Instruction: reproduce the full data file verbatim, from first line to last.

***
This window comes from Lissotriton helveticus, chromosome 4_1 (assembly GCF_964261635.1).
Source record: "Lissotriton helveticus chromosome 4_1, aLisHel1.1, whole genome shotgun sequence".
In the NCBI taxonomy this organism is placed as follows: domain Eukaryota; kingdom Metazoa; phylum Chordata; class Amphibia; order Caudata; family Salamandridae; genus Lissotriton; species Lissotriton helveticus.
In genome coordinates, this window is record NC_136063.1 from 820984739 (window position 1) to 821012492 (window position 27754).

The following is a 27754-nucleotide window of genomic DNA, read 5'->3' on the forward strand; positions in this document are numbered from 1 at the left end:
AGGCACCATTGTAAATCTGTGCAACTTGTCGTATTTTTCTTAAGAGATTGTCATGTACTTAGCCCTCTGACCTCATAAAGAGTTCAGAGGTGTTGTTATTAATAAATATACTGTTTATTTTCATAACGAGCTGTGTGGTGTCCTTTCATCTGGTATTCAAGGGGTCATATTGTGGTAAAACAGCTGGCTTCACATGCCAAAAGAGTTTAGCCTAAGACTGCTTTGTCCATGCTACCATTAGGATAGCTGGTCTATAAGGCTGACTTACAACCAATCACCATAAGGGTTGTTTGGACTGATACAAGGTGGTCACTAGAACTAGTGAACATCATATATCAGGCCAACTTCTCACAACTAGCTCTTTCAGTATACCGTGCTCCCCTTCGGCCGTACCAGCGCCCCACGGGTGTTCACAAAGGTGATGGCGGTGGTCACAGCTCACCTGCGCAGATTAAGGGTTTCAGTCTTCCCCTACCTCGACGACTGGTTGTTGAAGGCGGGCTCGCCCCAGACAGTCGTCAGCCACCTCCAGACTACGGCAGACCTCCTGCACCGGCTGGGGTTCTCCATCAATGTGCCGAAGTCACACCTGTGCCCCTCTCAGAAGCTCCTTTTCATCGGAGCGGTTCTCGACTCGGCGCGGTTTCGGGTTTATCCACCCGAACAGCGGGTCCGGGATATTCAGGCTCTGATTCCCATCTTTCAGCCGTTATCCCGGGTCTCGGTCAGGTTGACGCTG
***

This window comes from Lissotriton helveticus, chromosome 4_1 (assembly GCF_964261635.1).
Source record: "Lissotriton helveticus chromosome 4_1, aLisHel1.1, whole genome shotgun sequence".
In the NCBI taxonomy this organism is placed as follows: domain Eukaryota; kingdom Metazoa; phylum Chordata; class Amphibia; order Caudata; family Salamandridae; genus Lissotriton; species Lissotriton helveticus.
In genome coordinates, this window is record NC_136063.1 from 820984739 (window position 1) to 821012492 (window position 27754).

The following is a 27754-nucleotide window of genomic DNA, read 5'->3' on the forward strand; positions in this document are numbered from 1 at the left end:
AGGCACCATTGTAAATCTGTGCAACTTGTCGTATTTTTCTTAAGAGATTGTCATGTACTTAGCCCTCTGACCTCATAAAGAGTTCAGAGGTGTTGTTATTAATAAATATACTGTTTATTTTCATAACGAGCTGTGTGGTGTCCTTTCATCTGGTATTCAAGGGGTCATATTGTGGTAAAACAGCTGGCTTCACATGCCAAAAGAGTTTAGCCTAAGACTGCTTTGTCCATGCTACCATTAGGATAGCTGGTCTATAAGGCTGACTTACAACCAATCACCATAAGGGTTGTTTGGACTGATACAAGGTGGTCACTAGAACTAGTGAACATCATATATCAGGCCAACTTCTCACAACTAGCTCTTTCAGTATACCGTGCTCCCCTTCGGCCGTACCAGCGCCCCACGGGTGTTCACAAAGGTGATGGCGGTGGTCACAGCTCACCTGCGCAGATTAAGGGTTTCAGTCTTCCCCTACCTCGACGACTGGTTGTTGAAGGCGGGCTCGCCCCAGACAGTCGTCAGCCACCTCCAGACTACGGCAGACCTCCTGCACCGGCTGGGGTTCTCCATCAATGTGCCGAAGTCACACCTGTGCCCCTCTCAGAAGCTCCTTTTCATCGGAGCGGTTCTCGACTCGGCGCGGTTTCGGGTTTATCCACCCGAACAGCGGGTCCGGGATATTCAGGCTCTGATTCCCATCTTTCAGCCGTTATCCCGGGTCTCGGTCAGGTTGACGCTG